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A Gringo in Mexico’s 10 Travel Warnings for Baja California

Thinking of Visiting Baja California? Check Out our Advisories Before You Go

BAJA CALIFORNIA, MEXICO – I’m often asked by stateside friends about our family’s experiences traveling in and around Baja California. We drive just south of the border from San Diego 2-3 times a month for weekend stays on the beaches of Rosarito Beach and Ensenada, great food and wine in the Valle de Guadalupe, art and culture in Tijuana and to check out other Baja California destinations and bring the story back to you, our readers. We enjoy sharing tales of our adventures and of course always encourage our amigos and amigas to visit for themselves or join us on a tour.

However, travel is never without its detours and potentially life-changing experiences. To make sure you get the most out of your trip, here are El Gringo’s 10 travel warnings to keep in mind when visiting Baja California…

1. You will be exposed to new and interesting cultures.

From the indigenous Kumiai to migrant families from all over Mexico, visiting Baja California may expose you to new and interesting people, food and cultures.

Travel Warnings for Baja California

Basket and plate weaving from the indigenous Kumiai at the Community Museum in Tecate, Baja Calfornia.

 2. You may develop a decreased tolerance for boring wines.

The Valle de Guadalupe supplies 90% of the vino consumed in Mexico. It’s also home to a burgeoning artisanal wine scene that is producing some imaginative and delicious blends.

Travel Warnings for Baja California

Wine tasting at Adobe Guadalupe, Valle de Guadalupe, Baja California.

3.  Street food.

El Gringo knows that street food in Baja California can be scary – scary good! From adobada(marinated pork) tacos and carne asada tortas in Tijuana to ceviche tostadas in Ensenada, there are many delicious and inexpensive options.

Travel Warnings for Baja California

Carne asada NY strip taco at Tacos Don Esteban, Tijuana, Baja California.

4.  Tijuana has a graffiti problem.

Not really, but the city does boast a lot of thoughtfully rendered street art. Check outPasaje Rodriguez, Avenida Revolución, Playas Tijuana and the parking lot/street art gallery at restaurant Verde y Crema for just a taste.

Travel Warnings for Baja California

Street art from local artists El Norteño and Glow in Pasaje Rodriguez, Tijuana, Baja California.

5.  Friendliness is contagious.

Baja Californians are notoriously friendly and typically easy-going. Locals welcome visitors with warmth and are always ready to help you with recommendations and directions to their favorite restaurant or cantina.

Travel Warnings for Baja California

Taking a picture of the picture guy in Puerto Nuevo, Baja California, Mexico.

6.  You will develop an aversion to frozen seafood.

Baja California has an abundance of fresh seafood. Fish and shellfish from the Pacific Ocean and the Sea of Cortez are found everywhere from vendors on the beach to several of Latin America’s 50 Best Restaurants in Baja California.

Travel Warnings for Baja California

The day’s catch on display in Popotla, Baja California, Mexico.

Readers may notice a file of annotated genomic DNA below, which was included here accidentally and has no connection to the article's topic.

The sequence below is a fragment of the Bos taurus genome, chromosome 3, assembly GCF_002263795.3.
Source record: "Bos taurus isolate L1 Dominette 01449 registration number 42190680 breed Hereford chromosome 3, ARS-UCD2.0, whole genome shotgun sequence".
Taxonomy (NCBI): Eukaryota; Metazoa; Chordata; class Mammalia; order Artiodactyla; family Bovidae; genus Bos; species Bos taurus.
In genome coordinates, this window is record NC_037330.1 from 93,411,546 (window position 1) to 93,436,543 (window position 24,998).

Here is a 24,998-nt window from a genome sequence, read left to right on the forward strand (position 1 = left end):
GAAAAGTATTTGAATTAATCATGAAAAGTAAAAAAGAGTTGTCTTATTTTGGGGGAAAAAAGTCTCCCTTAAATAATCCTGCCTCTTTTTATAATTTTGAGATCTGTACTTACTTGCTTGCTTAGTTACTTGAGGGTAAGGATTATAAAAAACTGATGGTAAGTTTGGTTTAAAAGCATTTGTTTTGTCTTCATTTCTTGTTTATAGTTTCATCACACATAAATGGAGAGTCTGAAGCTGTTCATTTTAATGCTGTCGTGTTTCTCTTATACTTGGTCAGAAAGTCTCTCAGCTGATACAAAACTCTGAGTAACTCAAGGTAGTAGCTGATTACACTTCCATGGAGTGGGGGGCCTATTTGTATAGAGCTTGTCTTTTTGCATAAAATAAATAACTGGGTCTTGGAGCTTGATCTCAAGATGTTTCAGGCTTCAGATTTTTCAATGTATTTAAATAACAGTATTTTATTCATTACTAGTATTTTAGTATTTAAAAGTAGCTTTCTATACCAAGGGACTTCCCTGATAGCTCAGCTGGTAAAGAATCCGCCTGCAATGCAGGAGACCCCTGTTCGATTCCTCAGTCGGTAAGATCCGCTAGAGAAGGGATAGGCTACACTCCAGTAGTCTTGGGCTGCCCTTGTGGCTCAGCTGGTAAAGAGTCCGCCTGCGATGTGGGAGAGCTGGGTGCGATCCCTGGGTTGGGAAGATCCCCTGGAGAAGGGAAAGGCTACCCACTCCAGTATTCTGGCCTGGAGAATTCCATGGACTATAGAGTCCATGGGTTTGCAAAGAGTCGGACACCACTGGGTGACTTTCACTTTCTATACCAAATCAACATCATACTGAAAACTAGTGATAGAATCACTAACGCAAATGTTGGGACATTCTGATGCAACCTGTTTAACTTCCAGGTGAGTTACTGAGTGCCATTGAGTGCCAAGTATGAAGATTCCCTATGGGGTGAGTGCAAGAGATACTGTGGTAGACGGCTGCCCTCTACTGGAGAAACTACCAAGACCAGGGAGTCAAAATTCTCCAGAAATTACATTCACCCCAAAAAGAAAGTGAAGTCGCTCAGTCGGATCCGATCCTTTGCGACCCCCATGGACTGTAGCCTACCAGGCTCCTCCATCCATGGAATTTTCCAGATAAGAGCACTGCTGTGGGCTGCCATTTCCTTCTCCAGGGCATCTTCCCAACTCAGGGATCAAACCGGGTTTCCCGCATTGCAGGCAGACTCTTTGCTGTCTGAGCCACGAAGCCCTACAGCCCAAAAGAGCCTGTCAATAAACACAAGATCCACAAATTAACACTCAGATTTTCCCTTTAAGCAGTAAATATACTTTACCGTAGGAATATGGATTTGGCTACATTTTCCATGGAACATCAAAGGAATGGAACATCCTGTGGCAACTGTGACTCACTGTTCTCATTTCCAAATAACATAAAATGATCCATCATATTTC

7.  You may notice an increased tendency to relax.

The sound of rolling waves through an open window at night. A glass of wine in a vineyard on a warm summer afternoon. Baja California has a reputation for relaxation. If not alert, you may experience a siesta. In a hammock.

Travel Warnings for Baja California

The tranquil view from restaurant El Poco Cielo in La Mision, Baja California.

8.  You may be bitten by the Foodie Bug.

Tijuana, Ensenada and the Valle de Guadalupe have become culinary hotspots on an international scale. You may not be able to resist taking a shot of that perfectly plated dish and posting it to Instagram before devouring it.

Travel Warnings for Baja California

Blue corn tostadas with mussels and beans, La Terrasse San Roman, Valle de Guadalupe, Baja California.

9.  You will experience spontaneous occurrences of fun.

Baja California provides its tranquillo moments, but the peninsula knows how to have fun too. FACT: There are more festivals than days of the year in Baja California – from the Rosarito Art Fairto the Baja California Culinary Fest.

Travel Warnings for Baja California

The Rosarito Beach Art Festival, Rosarito Beach, Baja California.

10.  You will develop an urge to return.

El Gringo’s señora is fond of saying that a single day in Baja California feels like three. Living in Southern California makes it easy for us to visit south of the border often. And we suggest that you do the same. Just heed these 10 travel warnings and it’s sure to be a great experience.

Your Gringo in Mexico,

Scott is a comprehensive online source of first-hand travel information for the Baja California Peninsula, supported by a full-service tour operator staffed by Baja locals (our “Baja Travel Savants”). We offer Baja travelers expert advice about localrestaurants,  hotels  and vacation rentals, as well as guides, maps and articles about events, sports and activities. We provide bilingual customer support, information and sales seven days a week, 365 days a year.  For more information, please call toll-free (US/CAN) 855-BAJA-411 or email us at



About Scott Koenig

W. Scott Koenig has traveled throughout Baja and Mexico since he moved to San Diego during the 90's. He has been called "guerolito" by Purépechan women in Michoacan, and "muchacho" and "amigo" by many friendly, warm and welcoming locals throughout the country. Scott is the owner of Koenig Creative LLC in San Diego and author of the blog, A Gringo In Mexico, Cultural Exploits, Tall Tequila Tales and Trip Reports.

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